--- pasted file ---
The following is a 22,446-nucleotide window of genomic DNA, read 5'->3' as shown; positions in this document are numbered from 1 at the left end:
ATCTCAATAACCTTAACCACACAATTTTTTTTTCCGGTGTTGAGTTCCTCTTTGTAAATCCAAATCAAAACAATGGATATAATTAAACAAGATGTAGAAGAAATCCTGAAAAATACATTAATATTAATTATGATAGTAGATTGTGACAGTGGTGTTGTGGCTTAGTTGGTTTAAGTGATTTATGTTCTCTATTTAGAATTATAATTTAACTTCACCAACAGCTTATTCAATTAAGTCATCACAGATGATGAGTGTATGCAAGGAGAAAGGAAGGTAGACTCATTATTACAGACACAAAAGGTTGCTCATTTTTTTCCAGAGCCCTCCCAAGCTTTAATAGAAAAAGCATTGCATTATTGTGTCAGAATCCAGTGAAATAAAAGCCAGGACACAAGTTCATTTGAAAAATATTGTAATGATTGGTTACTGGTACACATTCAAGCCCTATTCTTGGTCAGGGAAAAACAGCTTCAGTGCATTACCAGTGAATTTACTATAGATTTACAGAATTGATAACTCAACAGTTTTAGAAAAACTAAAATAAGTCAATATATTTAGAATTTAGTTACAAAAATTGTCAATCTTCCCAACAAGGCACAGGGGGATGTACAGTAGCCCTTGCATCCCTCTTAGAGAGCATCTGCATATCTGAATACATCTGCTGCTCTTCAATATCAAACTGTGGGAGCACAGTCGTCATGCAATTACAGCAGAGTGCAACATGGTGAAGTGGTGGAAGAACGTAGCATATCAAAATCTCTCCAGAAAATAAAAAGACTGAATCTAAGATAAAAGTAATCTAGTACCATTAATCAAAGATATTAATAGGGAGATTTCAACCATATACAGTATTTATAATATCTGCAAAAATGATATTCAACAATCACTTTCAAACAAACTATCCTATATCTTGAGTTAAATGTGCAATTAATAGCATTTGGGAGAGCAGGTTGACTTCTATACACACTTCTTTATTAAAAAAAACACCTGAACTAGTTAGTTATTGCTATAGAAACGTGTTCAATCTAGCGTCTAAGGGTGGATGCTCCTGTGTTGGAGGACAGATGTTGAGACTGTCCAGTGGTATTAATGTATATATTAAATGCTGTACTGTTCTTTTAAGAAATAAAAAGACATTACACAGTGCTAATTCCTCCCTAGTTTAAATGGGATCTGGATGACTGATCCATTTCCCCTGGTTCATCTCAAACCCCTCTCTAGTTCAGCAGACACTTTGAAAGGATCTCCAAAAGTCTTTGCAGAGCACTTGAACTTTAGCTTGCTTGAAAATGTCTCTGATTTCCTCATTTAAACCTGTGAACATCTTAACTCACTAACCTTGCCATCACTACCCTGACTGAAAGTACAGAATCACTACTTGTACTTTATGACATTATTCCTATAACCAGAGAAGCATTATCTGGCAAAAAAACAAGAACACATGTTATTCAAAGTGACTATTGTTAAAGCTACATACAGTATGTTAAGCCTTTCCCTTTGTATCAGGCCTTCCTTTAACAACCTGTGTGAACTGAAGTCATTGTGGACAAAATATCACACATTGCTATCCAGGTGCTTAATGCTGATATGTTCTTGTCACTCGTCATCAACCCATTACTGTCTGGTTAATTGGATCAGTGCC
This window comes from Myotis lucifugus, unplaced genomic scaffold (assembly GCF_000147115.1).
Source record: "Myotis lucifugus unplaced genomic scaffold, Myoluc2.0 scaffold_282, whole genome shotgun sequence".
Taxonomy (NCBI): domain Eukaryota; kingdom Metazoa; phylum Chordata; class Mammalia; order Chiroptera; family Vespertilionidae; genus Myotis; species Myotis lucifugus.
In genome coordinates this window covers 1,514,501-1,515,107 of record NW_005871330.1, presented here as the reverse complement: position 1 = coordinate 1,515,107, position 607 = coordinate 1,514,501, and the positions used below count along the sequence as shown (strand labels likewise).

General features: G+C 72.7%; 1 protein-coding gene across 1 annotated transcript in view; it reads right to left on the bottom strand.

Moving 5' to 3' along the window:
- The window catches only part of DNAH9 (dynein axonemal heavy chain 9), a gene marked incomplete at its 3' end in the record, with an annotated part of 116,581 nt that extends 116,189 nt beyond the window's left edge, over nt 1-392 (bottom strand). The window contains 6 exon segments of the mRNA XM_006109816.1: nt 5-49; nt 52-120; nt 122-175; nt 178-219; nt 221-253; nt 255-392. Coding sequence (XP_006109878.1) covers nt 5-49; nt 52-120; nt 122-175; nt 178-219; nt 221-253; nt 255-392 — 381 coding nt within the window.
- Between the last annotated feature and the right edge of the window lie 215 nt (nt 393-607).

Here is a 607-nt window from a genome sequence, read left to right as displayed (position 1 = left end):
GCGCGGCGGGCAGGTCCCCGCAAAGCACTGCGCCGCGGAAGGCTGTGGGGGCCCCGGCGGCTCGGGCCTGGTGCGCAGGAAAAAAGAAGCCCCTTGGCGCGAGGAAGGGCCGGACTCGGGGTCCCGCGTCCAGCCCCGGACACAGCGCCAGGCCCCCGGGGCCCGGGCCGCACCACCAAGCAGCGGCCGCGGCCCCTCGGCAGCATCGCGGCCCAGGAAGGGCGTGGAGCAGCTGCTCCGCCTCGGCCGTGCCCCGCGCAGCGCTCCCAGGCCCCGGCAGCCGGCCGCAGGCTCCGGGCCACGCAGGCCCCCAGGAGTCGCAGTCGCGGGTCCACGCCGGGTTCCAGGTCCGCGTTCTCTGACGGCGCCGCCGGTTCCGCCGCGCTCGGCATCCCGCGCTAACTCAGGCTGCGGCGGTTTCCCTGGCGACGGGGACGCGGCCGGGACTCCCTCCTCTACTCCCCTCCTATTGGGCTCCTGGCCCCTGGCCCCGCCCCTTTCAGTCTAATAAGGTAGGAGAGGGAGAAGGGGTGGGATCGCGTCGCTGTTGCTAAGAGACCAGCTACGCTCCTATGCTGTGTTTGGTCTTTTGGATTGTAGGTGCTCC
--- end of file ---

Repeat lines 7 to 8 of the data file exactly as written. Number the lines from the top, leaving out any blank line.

General features: G+C 72.7%; 1 protein-coding gene across 1 annotated transcript in view; it reads right to left on the bottom strand.

Moving 5' to 3' along the window: